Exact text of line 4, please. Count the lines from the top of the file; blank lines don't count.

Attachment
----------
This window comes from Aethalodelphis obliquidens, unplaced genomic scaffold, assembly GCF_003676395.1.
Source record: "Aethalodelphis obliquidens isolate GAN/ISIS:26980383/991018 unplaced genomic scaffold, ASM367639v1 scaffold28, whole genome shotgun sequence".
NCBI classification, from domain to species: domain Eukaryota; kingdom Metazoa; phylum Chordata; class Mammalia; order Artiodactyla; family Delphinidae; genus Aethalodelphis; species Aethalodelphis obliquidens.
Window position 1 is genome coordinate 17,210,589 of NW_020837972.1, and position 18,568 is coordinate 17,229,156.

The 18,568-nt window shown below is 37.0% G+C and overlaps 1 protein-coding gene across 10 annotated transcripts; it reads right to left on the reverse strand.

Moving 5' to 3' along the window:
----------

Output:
Window position 1 is genome coordinate 17,210,589 of NW_020837972.1, and position 18,568 is coordinate 17,229,156.